A question I hear a lot is "How far can a horse travel in a day?" Oh, my, do you want the dissertation or the short answer? Since this is a blog, here is a short list of questions to ask yourself about your characters and their horses in trying to decide how fast your group can really travel:
- How large is the group?
The larger the group, the greater the logistical problems and the slower you are likely to travel over sustained distances. The abilities of the horses will vary, and the slowest horse sets the pace, or dies trying to keep up.
- How fit are the horses?
You CANNOT let a horse stand for weeks and months and then leap on him and ride away into the sunset (or even 20 miles) without risking serious consequences to the poor beast. His back muscles need to be conditioned, his wind needs to be built up, and generally all the rules of conditioning human athletes apply to him. Well-conditioned animals, like well-conditioned humans, can go farther and likely faster, but of course they cannot sustain it indefinitely without rest even when perfectly fit.
- How fit are the riders?
Hoo, boy, this one's fun. Even fit riders will feel a long day in the saddle. Fitness, in this case, doesn't necessarily mean conditioned to ride, however, but also how well they ride. A fit rider who doesn't know how to help his horse, or who slumps in the saddle like a sack of grain, will create a sore-backed animal or possibly contribute to a disaster on the trail that might not have happened if he'd had a clue about riding.
- How well trained are the horses?
Are your horses "trail broke" or stable-pampered dandies? Do you have any "green" horses just barely broken to ride? Are you likely to incur bucking, balking, panic, or bolting at every slightly weird situation you encounter? This does not have to be fairy tale monsters; this can be a cow ambling out of nowhere or a small creek running across the road. Good trail horses don't just happen; they result from many, many miles in many different circumstances. The rider can try beating his horse over the obstacle. He may even win. Until the horse gets tired of it, pitches him, and leaves him stranded. I do recall vividly approaching the last jump of a cross-country course and having my horse suddenly start to panic at sight of a herd of distant cows he could see on the other side. His very first cows, and it had to be right there...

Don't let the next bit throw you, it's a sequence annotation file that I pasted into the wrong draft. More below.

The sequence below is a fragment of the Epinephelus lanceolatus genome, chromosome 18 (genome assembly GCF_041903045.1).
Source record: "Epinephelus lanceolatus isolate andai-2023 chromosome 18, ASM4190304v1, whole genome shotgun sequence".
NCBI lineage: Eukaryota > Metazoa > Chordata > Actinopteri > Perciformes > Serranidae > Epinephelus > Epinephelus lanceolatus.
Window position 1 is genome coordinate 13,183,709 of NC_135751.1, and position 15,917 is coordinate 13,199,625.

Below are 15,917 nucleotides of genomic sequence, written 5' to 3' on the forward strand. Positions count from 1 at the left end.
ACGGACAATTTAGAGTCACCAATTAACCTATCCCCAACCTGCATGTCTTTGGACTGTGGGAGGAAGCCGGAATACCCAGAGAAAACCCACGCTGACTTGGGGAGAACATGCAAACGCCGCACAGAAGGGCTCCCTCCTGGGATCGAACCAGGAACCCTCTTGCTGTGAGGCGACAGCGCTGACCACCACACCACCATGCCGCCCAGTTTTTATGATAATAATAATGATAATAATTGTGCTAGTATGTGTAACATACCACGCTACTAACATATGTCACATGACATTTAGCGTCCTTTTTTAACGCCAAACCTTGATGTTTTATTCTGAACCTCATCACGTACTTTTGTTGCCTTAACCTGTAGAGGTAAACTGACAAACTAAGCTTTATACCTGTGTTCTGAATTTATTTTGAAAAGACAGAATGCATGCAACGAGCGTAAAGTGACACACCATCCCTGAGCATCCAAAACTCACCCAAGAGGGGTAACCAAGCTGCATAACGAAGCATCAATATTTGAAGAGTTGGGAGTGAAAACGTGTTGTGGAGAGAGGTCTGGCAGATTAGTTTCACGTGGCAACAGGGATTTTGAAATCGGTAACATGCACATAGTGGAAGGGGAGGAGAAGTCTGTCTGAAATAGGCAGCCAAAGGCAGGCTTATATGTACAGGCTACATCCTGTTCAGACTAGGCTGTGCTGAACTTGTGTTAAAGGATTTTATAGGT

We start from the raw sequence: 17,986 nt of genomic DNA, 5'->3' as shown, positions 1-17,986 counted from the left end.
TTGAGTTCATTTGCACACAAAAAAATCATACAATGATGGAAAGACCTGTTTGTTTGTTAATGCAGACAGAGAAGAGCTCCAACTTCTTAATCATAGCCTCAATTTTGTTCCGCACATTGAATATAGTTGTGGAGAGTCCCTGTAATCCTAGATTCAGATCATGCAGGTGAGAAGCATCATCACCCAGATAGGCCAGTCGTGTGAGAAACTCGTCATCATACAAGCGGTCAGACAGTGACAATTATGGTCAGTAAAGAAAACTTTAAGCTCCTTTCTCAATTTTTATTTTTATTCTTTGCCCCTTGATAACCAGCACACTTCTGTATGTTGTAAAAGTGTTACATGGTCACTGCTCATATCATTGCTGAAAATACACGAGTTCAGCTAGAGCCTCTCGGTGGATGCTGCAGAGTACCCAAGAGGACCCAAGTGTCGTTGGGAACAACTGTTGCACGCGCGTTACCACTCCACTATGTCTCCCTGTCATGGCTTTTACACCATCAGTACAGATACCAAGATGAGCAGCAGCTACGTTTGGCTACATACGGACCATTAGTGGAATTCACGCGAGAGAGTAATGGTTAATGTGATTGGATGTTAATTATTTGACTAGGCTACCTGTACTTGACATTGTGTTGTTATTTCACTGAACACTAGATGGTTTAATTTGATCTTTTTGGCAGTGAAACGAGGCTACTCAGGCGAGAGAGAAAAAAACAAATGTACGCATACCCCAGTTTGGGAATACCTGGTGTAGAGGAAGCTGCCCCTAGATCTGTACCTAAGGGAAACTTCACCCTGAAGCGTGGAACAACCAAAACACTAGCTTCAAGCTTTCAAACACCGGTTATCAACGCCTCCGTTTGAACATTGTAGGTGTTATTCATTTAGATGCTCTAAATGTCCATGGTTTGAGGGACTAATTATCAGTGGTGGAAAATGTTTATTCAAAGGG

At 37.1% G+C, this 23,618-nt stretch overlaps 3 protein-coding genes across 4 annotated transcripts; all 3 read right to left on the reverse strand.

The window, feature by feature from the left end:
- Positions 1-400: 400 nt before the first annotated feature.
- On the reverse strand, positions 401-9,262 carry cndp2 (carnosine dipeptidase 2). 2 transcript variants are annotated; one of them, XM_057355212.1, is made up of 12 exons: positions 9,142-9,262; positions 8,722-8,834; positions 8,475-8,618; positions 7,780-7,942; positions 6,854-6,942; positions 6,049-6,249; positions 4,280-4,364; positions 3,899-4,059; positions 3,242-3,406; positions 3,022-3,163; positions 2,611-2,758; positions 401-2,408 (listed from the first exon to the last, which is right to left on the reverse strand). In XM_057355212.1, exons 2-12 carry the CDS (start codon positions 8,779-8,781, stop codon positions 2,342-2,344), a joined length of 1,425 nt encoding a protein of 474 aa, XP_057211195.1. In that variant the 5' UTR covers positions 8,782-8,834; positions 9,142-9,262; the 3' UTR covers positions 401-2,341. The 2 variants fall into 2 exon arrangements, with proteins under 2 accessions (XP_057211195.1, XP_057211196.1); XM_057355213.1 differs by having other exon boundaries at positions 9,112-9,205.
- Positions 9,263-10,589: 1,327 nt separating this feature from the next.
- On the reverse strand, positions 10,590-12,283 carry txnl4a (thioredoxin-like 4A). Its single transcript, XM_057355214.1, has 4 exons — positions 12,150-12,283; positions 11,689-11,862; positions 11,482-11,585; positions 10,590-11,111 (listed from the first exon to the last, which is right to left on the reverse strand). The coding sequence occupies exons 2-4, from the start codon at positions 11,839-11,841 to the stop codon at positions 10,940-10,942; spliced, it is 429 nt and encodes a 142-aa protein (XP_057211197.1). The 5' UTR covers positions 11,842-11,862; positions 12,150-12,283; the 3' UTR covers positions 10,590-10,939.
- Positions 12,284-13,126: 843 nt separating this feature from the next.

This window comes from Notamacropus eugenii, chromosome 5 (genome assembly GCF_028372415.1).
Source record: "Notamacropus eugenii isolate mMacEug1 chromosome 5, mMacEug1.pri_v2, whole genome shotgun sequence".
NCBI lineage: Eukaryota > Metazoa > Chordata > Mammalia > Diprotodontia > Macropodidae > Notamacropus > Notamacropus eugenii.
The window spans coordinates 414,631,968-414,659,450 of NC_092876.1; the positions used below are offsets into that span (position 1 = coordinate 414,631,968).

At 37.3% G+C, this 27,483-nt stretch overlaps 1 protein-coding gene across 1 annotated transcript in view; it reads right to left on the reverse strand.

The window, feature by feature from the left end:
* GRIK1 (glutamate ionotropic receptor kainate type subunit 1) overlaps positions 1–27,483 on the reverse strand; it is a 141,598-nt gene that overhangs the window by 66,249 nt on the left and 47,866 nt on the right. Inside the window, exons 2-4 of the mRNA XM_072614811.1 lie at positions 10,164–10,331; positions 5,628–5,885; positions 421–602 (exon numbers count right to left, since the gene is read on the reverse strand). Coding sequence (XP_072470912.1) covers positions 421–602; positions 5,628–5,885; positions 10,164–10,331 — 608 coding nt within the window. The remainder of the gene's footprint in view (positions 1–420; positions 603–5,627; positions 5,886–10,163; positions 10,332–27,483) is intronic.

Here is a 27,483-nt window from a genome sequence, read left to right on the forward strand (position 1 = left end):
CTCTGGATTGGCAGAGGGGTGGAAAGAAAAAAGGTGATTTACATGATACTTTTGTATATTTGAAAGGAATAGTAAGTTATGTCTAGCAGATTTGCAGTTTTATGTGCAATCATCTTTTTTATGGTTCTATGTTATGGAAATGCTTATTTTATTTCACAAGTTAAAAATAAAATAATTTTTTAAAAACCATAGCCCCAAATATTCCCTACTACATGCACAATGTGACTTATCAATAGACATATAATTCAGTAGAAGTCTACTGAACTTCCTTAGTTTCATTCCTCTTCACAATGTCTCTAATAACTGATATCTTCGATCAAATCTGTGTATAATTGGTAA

- What is the availability of grass and water?
No, it is not logistically possible to carry enough feed with you to sustain a group of horses, or even a lone mount, for more than a few days. The pack animals have to eat, too, leading straight to the law of diminishing returns. Grain is dead weight, and you can't carry enough to sustain an animal that eats 10 pounds of it a day. Plus, grain alone does not give the horse what it needs from a dietary standpoint. He is a grazing animal, accustomed to eating often and consuming lots of roughage, plus he drinks 10 gallons a day on average, more when it's very cold or very hot. Your travelers must take time out to graze their animals. They will get full after an hour on good grass, up to 2 or more if the feed value is low, so there's 2-4 hours of traveling time shot right there, because at a minimum you need to allow them to graze twice a day. Leaving them loose all night risks waking up to find the whole bunch departed for more interesting places come morning. It is well to keep one tied or picketed. Use it to look for the rest.